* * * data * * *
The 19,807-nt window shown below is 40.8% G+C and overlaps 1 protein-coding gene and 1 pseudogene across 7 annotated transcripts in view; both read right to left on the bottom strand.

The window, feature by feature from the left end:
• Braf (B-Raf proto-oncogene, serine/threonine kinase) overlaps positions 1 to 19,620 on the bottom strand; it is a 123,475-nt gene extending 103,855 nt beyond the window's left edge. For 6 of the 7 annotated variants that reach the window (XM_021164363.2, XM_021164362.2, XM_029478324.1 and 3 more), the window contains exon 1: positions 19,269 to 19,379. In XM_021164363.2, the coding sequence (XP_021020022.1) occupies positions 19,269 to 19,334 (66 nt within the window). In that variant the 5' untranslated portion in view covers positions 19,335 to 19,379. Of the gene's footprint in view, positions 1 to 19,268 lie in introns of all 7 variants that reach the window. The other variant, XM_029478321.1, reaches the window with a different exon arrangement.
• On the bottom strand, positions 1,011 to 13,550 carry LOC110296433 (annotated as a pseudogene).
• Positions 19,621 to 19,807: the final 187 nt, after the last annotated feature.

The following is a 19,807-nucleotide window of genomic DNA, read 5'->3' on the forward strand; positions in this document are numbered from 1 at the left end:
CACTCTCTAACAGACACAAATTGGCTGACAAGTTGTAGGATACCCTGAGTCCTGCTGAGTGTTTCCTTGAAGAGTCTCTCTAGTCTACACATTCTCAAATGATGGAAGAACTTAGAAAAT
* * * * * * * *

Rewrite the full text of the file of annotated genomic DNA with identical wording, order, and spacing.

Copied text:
The 19,807-nt window shown below is 40.8% G+C and overlaps 1 protein-coding gene and 1 pseudogene across 7 annotated transcripts in view; both read right to left on the bottom strand.

The window, feature by feature from the left end:
• Braf (B-Raf proto-oncogene, serine/threonine kinase) overlaps positions 1 to 19,620 on the bottom strand; it is a 123,475-nt gene extending 103,855 nt beyond the window's left edge. For 6 of the 7 annotated variants that reach the window (XM_021164363.2, XM_021164362.2, XM_029478324.1 and 3 more), the window contains exon 1: positions 19,269 to 19,379. In XM_021164363.2, the coding sequence (XP_021020022.1) occupies positions 19,269 to 19,334 (66 nt within the window). In that variant the 5' untranslated portion in view covers positions 19,335 to 19,379. Of the gene's footprint in view, positions 1 to 19,268 lie in introns of all 7 variants that reach the window. The other variant, XM_029478321.1, reaches the window with a different exon arrangement.
• On the bottom strand, positions 1,011 to 13,550 carry LOC110296433 (annotated as a pseudogene).
• Positions 19,621 to 19,807: the final 187 nt, after the last annotated feature.

The following is a 19,807-nucleotide window of genomic DNA, read 5'->3' on the forward strand; positions in this document are numbered from 1 at the left end:
CACTCTCTAACAGACACAAATTGGCTGACAAGTTGTAGGATACCCTGAGTCCTGCTGAGTGTTTCCTTGAAGAGTCTCTCTAGTCTACACATTCTCAAATGATGGAAGAACTTAGAAAAT